Now, even without supporting undergarments you can still make a nice flattering shape for the clothes you make by having a good pattern to work with in the first place.
Some links from one of my favourite sewing channels and a couple others for sewing that helped me a lot with hand sewing and understanding patterns etc:
Hand sewing methods:
Modern walking skirt:
1895 wool walking skirt:
Basic mens shirt - “pirate style” - but shows how even a basic pattern can still look good. Sometimes things don’t need to be complicated. For a first project, I’d start with something like this:
Inverness coat (can be made for both men and women). This video shows a good example of what I was talking about with patterns in the last couple paragraphs:
Tailoring tips for already made clothes that don’t quite fit:
A video for sewing motivation when things get a bit hard:
Here’s where I saw that plastic wrap/masking tape technique thing. The girl also uses some of her own current clothes to get the shape she wants for the costume she’s making, which is another way to make a pattern without all the crazy math of pattern drafting:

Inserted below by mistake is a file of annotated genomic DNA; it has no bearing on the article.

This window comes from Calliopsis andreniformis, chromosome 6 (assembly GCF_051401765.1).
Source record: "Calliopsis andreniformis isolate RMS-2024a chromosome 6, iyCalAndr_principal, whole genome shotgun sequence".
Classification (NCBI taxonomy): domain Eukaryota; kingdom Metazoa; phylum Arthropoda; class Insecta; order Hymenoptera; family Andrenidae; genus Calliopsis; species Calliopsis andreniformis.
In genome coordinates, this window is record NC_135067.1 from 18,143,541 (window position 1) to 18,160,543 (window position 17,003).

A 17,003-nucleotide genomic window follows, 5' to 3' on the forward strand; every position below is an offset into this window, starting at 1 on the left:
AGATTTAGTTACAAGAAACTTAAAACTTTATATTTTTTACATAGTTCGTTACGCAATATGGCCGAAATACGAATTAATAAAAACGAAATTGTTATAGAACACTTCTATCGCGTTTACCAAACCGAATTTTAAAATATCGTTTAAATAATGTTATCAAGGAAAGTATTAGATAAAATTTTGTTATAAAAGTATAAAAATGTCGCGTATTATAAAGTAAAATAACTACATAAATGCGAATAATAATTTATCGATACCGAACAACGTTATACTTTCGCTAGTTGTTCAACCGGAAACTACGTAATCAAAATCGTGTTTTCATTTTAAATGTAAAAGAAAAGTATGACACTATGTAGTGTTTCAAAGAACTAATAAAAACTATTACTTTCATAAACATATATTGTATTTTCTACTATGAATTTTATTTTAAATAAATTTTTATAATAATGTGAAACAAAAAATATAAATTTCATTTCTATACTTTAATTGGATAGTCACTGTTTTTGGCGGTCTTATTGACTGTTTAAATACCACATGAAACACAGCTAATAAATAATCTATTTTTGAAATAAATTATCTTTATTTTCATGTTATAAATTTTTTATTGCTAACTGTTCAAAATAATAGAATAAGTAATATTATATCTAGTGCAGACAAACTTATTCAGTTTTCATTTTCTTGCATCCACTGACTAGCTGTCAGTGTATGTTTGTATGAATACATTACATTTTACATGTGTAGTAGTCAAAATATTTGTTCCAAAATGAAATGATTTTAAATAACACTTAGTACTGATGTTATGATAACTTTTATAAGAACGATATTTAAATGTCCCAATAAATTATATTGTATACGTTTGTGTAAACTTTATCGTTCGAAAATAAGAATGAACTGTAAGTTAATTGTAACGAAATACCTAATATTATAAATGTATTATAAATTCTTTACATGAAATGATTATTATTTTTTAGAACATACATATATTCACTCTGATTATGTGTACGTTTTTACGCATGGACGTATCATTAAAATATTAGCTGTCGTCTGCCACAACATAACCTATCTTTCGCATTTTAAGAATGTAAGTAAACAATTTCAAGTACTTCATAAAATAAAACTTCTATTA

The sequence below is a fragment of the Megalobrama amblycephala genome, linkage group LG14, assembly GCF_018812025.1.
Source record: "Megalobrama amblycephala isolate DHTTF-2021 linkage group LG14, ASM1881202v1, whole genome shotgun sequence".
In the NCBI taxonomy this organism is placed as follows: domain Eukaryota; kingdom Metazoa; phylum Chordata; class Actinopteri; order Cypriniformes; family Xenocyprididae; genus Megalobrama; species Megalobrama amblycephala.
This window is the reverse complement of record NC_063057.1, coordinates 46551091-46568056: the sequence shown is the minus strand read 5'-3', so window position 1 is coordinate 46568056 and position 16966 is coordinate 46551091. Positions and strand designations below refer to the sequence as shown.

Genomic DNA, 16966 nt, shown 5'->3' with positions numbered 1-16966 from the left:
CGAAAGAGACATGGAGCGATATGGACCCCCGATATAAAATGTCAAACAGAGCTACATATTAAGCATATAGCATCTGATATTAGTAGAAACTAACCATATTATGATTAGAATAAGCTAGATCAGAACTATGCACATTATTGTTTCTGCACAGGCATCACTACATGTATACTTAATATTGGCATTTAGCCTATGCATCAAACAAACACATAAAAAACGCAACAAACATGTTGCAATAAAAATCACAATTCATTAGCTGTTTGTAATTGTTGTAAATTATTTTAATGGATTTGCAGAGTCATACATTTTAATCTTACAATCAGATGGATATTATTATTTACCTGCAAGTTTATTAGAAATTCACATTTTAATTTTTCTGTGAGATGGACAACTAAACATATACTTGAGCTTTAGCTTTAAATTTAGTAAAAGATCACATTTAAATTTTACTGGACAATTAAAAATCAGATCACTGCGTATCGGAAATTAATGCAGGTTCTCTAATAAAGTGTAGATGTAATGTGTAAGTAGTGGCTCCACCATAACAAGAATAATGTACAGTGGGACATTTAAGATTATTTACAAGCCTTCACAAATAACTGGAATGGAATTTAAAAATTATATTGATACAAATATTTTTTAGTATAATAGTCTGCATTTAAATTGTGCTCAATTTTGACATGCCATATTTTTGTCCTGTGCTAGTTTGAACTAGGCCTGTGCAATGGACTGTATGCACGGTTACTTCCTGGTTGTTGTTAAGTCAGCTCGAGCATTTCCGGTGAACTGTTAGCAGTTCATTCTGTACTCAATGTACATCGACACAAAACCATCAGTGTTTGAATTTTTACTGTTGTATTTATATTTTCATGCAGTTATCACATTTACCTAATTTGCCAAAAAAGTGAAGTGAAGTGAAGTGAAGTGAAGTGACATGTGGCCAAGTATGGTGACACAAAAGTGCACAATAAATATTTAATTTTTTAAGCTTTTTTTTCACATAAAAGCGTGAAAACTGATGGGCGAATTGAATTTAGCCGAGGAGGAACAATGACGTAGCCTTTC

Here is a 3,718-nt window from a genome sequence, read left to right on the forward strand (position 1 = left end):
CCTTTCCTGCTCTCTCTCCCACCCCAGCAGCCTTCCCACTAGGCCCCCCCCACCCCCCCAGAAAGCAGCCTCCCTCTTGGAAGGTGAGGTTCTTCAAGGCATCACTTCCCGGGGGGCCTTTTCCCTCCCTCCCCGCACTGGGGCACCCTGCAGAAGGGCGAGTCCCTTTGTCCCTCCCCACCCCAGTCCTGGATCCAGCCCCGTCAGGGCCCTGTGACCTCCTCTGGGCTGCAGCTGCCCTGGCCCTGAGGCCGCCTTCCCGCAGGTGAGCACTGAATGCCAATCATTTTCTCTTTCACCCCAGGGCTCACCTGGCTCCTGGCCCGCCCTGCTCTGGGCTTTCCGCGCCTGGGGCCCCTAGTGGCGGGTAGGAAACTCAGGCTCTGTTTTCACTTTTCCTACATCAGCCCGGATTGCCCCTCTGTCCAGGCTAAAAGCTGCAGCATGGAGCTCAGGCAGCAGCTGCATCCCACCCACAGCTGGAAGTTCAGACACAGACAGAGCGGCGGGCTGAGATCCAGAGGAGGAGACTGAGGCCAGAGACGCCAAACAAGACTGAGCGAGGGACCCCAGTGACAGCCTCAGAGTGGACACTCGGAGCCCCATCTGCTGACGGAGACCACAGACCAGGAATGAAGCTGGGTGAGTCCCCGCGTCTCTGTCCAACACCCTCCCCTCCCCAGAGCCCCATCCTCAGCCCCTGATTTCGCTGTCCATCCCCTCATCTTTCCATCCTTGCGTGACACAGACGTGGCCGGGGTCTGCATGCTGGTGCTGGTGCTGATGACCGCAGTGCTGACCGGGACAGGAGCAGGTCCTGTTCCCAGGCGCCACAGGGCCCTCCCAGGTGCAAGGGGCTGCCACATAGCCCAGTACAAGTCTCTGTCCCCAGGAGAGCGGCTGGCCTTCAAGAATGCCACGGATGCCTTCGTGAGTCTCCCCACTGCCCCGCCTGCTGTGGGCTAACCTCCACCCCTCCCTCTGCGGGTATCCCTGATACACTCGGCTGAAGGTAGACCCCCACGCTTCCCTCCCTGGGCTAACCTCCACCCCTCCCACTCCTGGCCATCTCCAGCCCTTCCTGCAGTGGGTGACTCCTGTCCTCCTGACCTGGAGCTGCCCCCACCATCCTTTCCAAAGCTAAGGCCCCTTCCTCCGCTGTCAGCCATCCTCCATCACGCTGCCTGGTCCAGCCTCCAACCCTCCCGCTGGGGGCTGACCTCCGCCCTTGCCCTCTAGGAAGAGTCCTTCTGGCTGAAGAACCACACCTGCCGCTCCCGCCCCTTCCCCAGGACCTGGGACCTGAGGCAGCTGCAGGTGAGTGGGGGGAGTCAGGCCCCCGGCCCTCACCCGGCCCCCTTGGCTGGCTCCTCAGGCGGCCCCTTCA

These are methods I know but people do different things and that works for them. So play around and let yourself experiment to see what works best for you.
When I first started sewing I was just a kid wanting to make my own toys. Then my sewing knowledge grew through high school as I made larger projects in my fabrics class, and then learning more online from sources like the ones above.
The steps applied to making plushie toys are almost the same as making clothes just different end product. So another way to get familiar with patterns is making a simple plushie for yourself or someone you know who would like that, and then apply that to larger scale projects like clothes. It’s really fun imo, and a great way to get familiar with sewing techniques before hitting the larger projects.